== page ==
Bunun has the most traditional ceremonies among all indigenous tribes in Taiwan,including mapilau/bapilauan(millet reclaiming ceremony), inpinangan / minpinangan (millet sowing ceremony), minsalala (harvest ceremony) and manaqtaing’az / malahotaing’ia(earshooting ceremony), Bunun people truly value millet and ceremonies. Because of the complicated nature of ceremonies, Bunun developed the signature called Bunun pasibutbut (eight-part harmonic singing) to please gods and beg for harvest in return. This self-invented multipart harmonic singing of Harvest Festival was first made famous around the world by Bununs from Wulu Village.
Also known as Tao, Yami live on Lanyu (Orchid Island), an island in the southeastern offshore of Taitung. Living between mountains and ocean Yami/Tao people mostly live by fishing and some by farming. They live with mutual help and believe in sharing and giving. They are contented with everything given.The ocean-loving tribe also developed a unique ocean culture due to its special eco-environment. They have their own solar and lunar calendar system. The semi-basement house, tatala (canoe) and Flying Fish Festival are the signature of its culture.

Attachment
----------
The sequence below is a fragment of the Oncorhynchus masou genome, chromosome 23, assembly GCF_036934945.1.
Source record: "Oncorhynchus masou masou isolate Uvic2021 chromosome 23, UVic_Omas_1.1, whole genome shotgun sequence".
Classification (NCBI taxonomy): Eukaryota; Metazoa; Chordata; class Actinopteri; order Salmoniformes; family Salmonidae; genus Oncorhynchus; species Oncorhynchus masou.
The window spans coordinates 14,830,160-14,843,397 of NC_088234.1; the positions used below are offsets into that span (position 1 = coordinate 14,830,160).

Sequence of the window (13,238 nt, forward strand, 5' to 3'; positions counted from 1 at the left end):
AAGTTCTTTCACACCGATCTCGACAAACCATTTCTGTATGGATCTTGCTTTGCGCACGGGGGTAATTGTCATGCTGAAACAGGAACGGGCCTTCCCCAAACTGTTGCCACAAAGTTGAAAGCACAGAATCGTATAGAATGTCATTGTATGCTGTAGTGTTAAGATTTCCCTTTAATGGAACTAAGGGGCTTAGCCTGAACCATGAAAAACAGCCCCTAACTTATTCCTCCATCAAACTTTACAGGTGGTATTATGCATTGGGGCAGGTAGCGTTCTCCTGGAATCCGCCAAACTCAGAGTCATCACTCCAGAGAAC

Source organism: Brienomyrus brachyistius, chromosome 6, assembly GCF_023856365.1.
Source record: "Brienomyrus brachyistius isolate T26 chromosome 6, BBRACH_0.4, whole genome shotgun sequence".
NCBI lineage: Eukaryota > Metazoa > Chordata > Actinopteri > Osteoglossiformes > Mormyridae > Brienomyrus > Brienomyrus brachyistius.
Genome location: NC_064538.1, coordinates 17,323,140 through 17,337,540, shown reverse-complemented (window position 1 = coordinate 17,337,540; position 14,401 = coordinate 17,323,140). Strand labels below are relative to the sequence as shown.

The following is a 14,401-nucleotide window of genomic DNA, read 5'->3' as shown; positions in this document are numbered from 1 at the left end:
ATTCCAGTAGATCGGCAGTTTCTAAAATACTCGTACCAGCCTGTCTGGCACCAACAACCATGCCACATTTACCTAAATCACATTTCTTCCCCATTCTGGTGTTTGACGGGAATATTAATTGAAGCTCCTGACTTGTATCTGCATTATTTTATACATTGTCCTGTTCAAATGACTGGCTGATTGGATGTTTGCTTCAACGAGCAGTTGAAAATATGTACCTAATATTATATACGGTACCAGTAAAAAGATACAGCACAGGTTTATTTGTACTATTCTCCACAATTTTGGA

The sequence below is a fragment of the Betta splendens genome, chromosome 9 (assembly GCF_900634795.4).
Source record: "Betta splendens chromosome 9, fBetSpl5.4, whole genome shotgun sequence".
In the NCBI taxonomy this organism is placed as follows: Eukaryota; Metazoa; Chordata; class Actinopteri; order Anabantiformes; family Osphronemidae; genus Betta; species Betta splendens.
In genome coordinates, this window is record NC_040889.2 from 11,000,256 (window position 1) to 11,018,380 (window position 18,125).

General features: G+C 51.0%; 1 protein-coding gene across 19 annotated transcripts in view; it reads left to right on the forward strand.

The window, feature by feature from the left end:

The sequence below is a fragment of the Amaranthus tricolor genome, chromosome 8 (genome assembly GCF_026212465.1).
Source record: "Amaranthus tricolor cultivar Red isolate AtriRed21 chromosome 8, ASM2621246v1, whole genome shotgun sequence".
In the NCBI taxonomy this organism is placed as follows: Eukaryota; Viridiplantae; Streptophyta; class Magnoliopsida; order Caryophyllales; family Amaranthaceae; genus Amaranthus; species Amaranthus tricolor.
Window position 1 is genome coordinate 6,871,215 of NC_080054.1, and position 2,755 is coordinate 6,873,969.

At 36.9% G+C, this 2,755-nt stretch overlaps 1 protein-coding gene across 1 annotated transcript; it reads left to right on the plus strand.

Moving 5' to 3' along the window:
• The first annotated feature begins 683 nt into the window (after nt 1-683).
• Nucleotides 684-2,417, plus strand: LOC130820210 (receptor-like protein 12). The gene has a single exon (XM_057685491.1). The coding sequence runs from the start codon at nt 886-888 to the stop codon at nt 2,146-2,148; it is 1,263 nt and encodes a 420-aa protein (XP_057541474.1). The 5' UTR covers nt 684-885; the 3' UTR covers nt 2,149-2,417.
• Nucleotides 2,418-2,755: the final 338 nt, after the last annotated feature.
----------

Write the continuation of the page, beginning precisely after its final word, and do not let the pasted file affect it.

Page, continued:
Rukai tribe, mostly reside at the south of Central Mountain Range. In the past, their social class system consisted of chieftain, nobles, the learned and civilians. Marriage is one way to change the social status. The whole tribe is ruled by the chieftain. In Rukai society, the wild lily is a holy flower that symbolizes purify. Only male skilled in hunting and female of chastity are qualified to wear wild lilies, under the chieftain's authorization. Rukai people prohibit hunting of Formosan clouded leopard and mountain hawkeagles, and regard hundred-pace viper as the ancestor of their chieftain
By population, Paiwan is the third largest indigenous tribes at Taiwan, who mainly reside in Laiyi Township, Pingtung County. Taitung's Paiwan population is mostly concerned in Jinfong, Taimali, Dajen and Dawu Townships. Paiwan is famous for the totem of hundred pace viper, peerage system, sculptural arts, slide stone house and Maljeveq (Five-Year Ceremony). There are three treasures of Paiwan: bronze dagger, earthen jar and lazurite beads. It is said that bronze dagger symbolizes a man's authority, earthen jar symbolizes the nobles’ power and lazurite beads symbolizes the possession of fortune. The three items are the essential betrothal gifts for the noble class.
Kavalan is the last Pingpu tribe to accept the Han culture. Initially residing at Lanyan Plain, they moved to Yilan, Lotung and Suao because the Hans migrated southwardly. Eventually they settled down at Beipu and Fongbin, Hualien County and Changbin, Taitung County. In the past, Kavalan was forced to be attached under Amis. After a decade's efforts, Kavalan reclaimed their original tribe name. Kavalan people have strong ethnic awareness and preserve their mother language and culture in their daily life such as slow-chanting, black-and-white costume and ceremonies conducted by females.